IGN Review of Resident Evil: The Darkside Chronicles
Ever since Virtua Cop, I've had a thing for arcade-style lightgun shooters, so me reviewing Resident Evil: The Darkside Chronicles seems like a no brainer. The game is a follow-up to Resident Evil: Umbrella Chronicles, a Wii-exclusive title that retold classic Resident Evil adventure scenarios as action-packed, gun shootin' experiences. Darkside Chronicles continues the legacy on Wii in a really impressive game that weaves players through scenarios from Resident Evil 2 as well as Resident Evil: Code Veronica and even makes a nod or two to Resident Evil 4. Even though it's not a true Resident Evil adventure, it's a very fun, frenetic action game that's really satisfying if you can get over one huge hurdle: the camera.
The game isn't much more than a rail shooter in a similar vein to the recently released Dead Space Extraction, which is, admittedly, not much more than a glorified version of Time Crisis or House of the Dead. You use the Wii remote to aim and shoot at a seemingly endless swarm of infected monsters. Undead humans, giant frogs, vicious piranhas, enormous moths, and super-intelligent plant life are just a sampling of what you'll be blasting away in this game.
The storyline's a little convoluted, but beyond that, Darkside Chronicles is a pretty straightforward experience. You can choose to play with the Wii Remote exclusively because all the necessary controls are mapped to all the buttons: four weapon slots are attached to the D-pad, and collected health herbs can be used with a single press of the plus button. But if you attach a Nunchuk to the controller, you can add the weapon functionality to the analog stick, leaving your other hand free to focus on the constant aiming and firing needed in this game.
Darkside Chronicles has the usual "headshots for maximum points" strategy as well as the "shoot anything that seems destructible for bonuses" strategy. Hidden locations usually dump coins that can be turned into weapon power-ups between levels, but there are also Umbrella icons to discover and pick up along the way. Even though the game is a meaty 12-hour experience from start to finish, the game definitely has a lot of replay value for a design with shallow aim-and-shoot gameplay. On the second playthrough, you can choose to see it through the eyes of the other character – the challenge doesn't change but at least you can experience the familiar area in a fresh way. And then there's the online leaderboards for those that want to see how their level scores and rankings stack up against the rest of the world.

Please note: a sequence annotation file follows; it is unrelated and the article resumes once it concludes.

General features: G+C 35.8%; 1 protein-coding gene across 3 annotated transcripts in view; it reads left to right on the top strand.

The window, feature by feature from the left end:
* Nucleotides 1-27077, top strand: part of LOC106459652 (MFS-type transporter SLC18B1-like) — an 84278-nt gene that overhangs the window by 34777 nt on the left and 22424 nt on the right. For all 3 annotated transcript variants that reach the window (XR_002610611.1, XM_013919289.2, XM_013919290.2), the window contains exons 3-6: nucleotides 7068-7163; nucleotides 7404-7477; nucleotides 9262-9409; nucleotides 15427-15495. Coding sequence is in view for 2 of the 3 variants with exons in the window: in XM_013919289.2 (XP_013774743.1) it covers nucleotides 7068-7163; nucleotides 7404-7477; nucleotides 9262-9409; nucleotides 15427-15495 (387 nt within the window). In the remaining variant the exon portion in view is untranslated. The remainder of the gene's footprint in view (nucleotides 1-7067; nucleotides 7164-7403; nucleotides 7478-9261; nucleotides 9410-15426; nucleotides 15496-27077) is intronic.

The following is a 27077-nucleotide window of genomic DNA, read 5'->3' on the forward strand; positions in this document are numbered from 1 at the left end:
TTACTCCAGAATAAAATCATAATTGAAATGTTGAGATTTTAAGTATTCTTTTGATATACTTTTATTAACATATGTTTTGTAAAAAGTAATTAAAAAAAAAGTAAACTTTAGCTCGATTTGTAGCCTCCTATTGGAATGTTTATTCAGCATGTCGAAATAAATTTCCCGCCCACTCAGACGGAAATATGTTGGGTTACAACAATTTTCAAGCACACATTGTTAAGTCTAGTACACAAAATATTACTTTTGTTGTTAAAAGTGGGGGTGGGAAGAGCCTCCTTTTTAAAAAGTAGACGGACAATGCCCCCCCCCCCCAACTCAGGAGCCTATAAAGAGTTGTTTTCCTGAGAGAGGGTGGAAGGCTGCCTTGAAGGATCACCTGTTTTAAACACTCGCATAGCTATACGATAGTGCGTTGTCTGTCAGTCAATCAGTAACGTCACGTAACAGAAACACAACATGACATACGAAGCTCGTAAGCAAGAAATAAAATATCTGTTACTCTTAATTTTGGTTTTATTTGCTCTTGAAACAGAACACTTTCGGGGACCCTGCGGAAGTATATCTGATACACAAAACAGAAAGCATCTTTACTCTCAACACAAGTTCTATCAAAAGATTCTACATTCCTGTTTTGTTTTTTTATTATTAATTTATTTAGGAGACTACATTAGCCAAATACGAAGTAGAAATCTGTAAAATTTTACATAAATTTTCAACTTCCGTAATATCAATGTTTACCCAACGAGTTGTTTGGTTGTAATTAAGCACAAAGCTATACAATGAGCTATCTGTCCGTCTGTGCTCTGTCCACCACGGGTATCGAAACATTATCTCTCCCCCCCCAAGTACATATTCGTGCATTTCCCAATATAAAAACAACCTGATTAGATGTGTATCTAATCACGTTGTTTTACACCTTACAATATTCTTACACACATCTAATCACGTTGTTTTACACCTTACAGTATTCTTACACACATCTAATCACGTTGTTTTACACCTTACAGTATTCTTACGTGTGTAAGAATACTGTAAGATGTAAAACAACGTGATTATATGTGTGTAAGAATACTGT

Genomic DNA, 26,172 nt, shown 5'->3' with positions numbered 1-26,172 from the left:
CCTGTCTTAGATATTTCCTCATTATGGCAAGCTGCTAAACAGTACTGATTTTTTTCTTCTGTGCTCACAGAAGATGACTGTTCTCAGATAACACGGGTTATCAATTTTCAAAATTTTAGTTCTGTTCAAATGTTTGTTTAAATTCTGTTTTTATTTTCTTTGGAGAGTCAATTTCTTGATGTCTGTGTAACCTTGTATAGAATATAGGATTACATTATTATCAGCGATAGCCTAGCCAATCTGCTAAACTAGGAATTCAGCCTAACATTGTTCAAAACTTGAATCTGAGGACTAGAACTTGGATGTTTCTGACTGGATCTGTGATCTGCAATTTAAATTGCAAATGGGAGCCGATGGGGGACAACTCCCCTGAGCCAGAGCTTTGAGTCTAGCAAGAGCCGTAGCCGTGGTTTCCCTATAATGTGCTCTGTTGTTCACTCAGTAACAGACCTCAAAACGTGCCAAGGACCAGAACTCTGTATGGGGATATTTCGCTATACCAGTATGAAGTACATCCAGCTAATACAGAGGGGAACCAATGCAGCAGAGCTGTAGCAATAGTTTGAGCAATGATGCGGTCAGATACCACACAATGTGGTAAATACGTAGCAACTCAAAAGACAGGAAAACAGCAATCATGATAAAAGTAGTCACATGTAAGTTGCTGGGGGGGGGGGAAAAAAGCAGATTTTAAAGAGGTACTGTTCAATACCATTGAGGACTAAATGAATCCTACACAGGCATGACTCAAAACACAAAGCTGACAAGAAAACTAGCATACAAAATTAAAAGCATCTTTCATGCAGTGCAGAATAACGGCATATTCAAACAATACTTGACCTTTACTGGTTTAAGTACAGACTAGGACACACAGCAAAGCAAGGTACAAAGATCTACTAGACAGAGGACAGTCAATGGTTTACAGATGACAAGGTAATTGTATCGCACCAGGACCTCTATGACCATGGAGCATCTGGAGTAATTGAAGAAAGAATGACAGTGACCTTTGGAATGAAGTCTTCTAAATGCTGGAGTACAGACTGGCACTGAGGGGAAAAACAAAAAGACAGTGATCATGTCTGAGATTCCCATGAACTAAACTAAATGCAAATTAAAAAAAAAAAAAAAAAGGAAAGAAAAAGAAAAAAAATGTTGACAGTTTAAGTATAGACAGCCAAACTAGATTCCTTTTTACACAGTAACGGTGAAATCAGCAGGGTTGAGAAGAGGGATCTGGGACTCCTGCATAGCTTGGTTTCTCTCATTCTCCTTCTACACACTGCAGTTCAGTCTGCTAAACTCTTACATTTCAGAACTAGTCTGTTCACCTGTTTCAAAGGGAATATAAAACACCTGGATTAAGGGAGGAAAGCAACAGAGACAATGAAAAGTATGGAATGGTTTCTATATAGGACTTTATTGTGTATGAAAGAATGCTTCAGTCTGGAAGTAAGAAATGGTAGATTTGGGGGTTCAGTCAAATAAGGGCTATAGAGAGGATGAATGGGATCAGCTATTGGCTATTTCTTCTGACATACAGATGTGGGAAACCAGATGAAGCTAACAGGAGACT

Of course, there's also the welcome multiplayer option. Though you can't have a friend jump in or out on the fly like you can in Dead Space Extraction, you can choose to have him help out at the start of a mission. The added firepower definitely helps, but then you have to realize you're sharing the same pool of ammunition. You don't want to have a friend that likes to fire his or her gun off all willy-nilly.
I'm not one that's usually sensitive to motion sickness – I could handle Cloverfield on the big screen or playing countless first-person shooters without feeling uncomfortably queasy. But Resident Evil: The Darkside Chronicles might even make gamers with stomachs of iron a bit nauseous, and not because the game's full of gross-out gore, either. Darkside Chronicles employs a "you are there" camera where the viewpoint is watched through the eyes of a scenario's chosen character instead of an independent pseudo first-person view used in other rail shooters. So when that character goes through his animations – when he looks up, down or around -- you're forced to see what he sees. When he runs through an environment your view bounces and jostles around like an '80s camcorder. I'm kind of getting seasick just thinking about it.
I think this camera was a good choice for tension; the game is very moody and embraces that "survival horror" feel. But this bouncy camera style is a slightly poor choice for gameplay. After all, the game's core action is all about aiming and shooting, but now you have to really focus on your targeting in a completely independent, freefloating view that constantly and wildly bobs and sways. Even though you're supposed to be playing as the character you choose at the start of the level, you feel like you're a third-party observer because you have to constantly overcorrect your aim because of the character's view. The game's easy mode is meant to help players deal with this issue with a targeting system, but on the harder difficulty, you're on your own.
Early in my gaming session I was ready to throw in the towel because this swimmy camera wasn't for me, but over a few missions I grew to accept and understand the idea behind it. If the camera goes completely over the top wild, it's usually during a point in the action where you wouldn't want to waste your bullets. There will always be a natural sway to the camera that needs to be overcome, but after giving it a little time, I got used to it and while I still don't love the decision I certainly appreciate it from a presentation standpoint.
At the very least the camera shows just how advanced the graphics engine is in Resident Evil: Darkside Chronicles. The realtime visuals are pretty top notch, allowing for fantastic animation, detailed characters, and destructible environments. Head chunks explode at the blast of a gun and objects topple with realistic physics, all at a solid and smooth framerate. Even when the framerate takes an occasional dive it never really hinders the gameplay nor does it distract from the experience.
©2009-11-13, IGN Entertainment, Inc. All Rights Reserved